Camellia Sinensis. Green tea originates in China, Japan and other parts of Asia. The leaf of the plant is used in creating the extract which is potent and bioflavonoid-rich. Used primarily for its free-radical scavenging capabilities. The key ingredient EGCG, which stands for Epigallocatechin Gallate, protects against digestive and respiratory infections. Historical uses of the tea are reducing high blood pressure, inhibiting pathogenic bacteria that cause food poisoning and blocking the actions of carcinogens, ultraviolet light and metastasis. Blocks the attachment of bacteria to the teeth, protecting against cavities. Green tea extract is non-toxic, both in acute doses and high long-term doses
Used in asthma, bronchitis, whooping cough and upper respiratory catarrh. Because of the relaxing effect on the heart and pulse rate, there may be a reduction in blood pressure. Exhibits anti-spasmodic, expectorant, and hypotensive properties. Grindelia acts to relax smooth muscles and heart muscles. This explains its use in the treatment of asthmatic and bronchial conditions, particularly when associated with a rapid heart beat and nervous response Lotions containing Grindelia can be used in the dermatitis caused by poison ivy
Causing a clutching, painful, or grasping feeling in the bowels
Gastrin Releasing Peptide
Gallstone, Gardner Syndrome
Gluten Sensitive Enteropathy
Gastric Ulcer. Genitourinary
Resin from the wood of Guajacum officinale and G. sanctum trees, used as a reagent in tests for occult blood and formerly in the treatment of rheumatism
Guaiac Test–Occult Blood Test
Diagnostic test in which a tiny amount of the material to be tested (usually feces) is rubbed on a slide. A chemical reaction is performed to assess the presence or absence of blood, which may not be visible on direct inspection of the specimen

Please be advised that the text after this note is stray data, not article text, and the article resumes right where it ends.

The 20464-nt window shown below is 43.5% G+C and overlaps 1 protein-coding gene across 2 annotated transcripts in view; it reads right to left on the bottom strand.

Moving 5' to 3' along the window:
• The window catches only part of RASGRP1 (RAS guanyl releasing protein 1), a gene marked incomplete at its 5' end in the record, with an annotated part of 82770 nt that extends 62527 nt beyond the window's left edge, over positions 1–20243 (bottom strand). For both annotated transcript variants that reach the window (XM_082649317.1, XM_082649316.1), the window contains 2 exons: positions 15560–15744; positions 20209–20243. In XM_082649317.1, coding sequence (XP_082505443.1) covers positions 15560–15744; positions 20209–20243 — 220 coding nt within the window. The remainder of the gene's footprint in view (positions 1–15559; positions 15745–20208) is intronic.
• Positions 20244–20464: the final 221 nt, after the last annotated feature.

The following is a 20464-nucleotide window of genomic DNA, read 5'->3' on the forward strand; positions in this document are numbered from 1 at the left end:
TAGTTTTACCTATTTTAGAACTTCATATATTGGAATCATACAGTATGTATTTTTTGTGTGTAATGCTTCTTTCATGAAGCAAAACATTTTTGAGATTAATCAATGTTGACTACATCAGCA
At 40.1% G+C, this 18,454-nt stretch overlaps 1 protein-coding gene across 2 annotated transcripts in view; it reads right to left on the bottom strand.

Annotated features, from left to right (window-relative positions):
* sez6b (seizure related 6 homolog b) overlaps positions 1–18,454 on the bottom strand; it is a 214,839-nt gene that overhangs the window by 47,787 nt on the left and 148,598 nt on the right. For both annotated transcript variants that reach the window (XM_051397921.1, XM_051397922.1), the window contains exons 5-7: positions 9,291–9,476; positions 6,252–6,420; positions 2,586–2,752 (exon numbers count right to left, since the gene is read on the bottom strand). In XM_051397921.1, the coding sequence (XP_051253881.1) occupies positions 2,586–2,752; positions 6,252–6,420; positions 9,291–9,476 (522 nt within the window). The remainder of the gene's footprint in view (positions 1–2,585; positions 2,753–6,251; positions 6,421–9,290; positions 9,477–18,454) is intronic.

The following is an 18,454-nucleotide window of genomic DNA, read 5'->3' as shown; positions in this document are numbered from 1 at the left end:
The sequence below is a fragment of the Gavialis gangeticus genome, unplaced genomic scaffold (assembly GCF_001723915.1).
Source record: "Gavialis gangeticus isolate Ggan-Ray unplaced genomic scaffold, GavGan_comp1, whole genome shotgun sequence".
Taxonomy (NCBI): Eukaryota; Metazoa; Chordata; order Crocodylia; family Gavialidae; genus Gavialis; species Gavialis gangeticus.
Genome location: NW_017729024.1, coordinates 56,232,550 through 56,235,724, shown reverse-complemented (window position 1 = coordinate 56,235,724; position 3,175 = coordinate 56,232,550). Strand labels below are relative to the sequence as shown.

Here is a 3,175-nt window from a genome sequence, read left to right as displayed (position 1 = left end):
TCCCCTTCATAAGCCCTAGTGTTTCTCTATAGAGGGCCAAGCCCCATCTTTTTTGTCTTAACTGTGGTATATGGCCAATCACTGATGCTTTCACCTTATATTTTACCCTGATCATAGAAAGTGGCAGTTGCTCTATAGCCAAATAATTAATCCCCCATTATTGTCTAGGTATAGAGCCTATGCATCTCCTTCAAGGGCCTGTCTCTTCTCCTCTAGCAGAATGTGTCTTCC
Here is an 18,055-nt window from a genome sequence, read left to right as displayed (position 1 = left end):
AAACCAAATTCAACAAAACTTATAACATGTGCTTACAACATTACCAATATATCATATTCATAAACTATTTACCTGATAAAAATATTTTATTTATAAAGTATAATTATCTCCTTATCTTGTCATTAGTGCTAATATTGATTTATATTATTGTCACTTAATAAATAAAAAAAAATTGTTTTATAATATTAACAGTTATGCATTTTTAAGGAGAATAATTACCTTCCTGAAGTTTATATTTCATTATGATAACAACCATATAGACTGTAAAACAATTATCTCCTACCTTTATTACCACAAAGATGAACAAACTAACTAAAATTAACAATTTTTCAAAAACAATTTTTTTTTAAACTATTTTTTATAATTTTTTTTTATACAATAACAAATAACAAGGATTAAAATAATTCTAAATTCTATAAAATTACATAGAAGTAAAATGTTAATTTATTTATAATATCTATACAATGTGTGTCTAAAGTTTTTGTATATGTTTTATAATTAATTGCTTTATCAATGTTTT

Crystalline purine base, one of the four basic nucleotides that comprise DNA
Guarana -Paullinia Cupana
Used as a general tonic for the body and as a source of energy. Guarana acts on the central nervous system to prevent fatigue and break down lactic acid from muscle stress. A high energy source that increases mental alertness, slows the pulse, decreases the appetite, fights fatigue, an excellent mood elevator. Also used as a nervine tonic for hangovers, neuralgia and menstrual headaches, leucorrhea, diarrhea, and fevers; it’s chief use in Europe and North America is for headaches, especially if of a rheumatic or nervous nature
Guar Gum
A digestive fiber used throughout the food industry as a thickening agent. It helps regulate the rate of absorption of nutrients, including sugar, spreading it over a longer period of time. The result is a slower rise in blood sugar levels, and a less rapid subsequent drop
A test of stool with a gloved finger inserted looking for blood
Gum Karaya
A soluble fiber which aids in the intestinal processes of the digestive system
An intenstine; a bowel; the whole alimentary canal; the enteron; (pl) bowels; entrails
Gastric Volume
Graft versus Host
Development of breasts in men

© Vikki Shaw